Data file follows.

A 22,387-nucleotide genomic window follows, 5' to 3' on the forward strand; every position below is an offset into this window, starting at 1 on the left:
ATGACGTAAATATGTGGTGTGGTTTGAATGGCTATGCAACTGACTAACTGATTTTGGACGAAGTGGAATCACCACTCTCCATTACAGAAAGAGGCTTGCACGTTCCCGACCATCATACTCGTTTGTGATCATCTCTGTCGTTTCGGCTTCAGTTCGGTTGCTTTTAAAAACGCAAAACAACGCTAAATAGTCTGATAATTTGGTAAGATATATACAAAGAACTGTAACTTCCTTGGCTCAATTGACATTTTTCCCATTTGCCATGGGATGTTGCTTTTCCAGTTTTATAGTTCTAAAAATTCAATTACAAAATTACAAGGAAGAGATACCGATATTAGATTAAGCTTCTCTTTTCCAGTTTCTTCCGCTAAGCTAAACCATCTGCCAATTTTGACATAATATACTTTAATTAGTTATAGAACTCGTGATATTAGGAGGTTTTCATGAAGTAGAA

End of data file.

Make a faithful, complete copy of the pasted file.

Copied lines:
A 22,387-nucleotide genomic window follows, 5' to 3' on the forward strand; every position below is an offset into this window, starting at 1 on the left:
ATGACGTAAATATGTGGTGTGGTTTGAATGGCTATGCAACTGACTAACTGATTTTGGACGAAGTGGAATCACCACTCTCCATTACAGAAAGAGGCTTGCACGTTCCCGACCATCATACTCGTTTGTGATCATCTCTGTCGTTTCGGCTTCAGTTCGGTTGCTTTTAAAAACGCAAAACAACGCTAAATAGTCTGATAATTTGGTAAGATATATACAAAGAACTGTAACTTCCTTGGCTCAATTGACATTTTTCCCATTTGCCATGGGATGTTGCTTTTCCAGTTTTATAGTTCTAAAAATTCAATTACAAAATTACAAGGAAGAGATACCGATATTAGATTAAGCTTCTCTTTTCCAGTTTCTTCCGCTAAGCTAAACCATCTGCCAATTTTGACATAATATACTTTAATTAGTTATAGAACTCGTGATATTAGGAGGTTTTCATGAAGTAGAA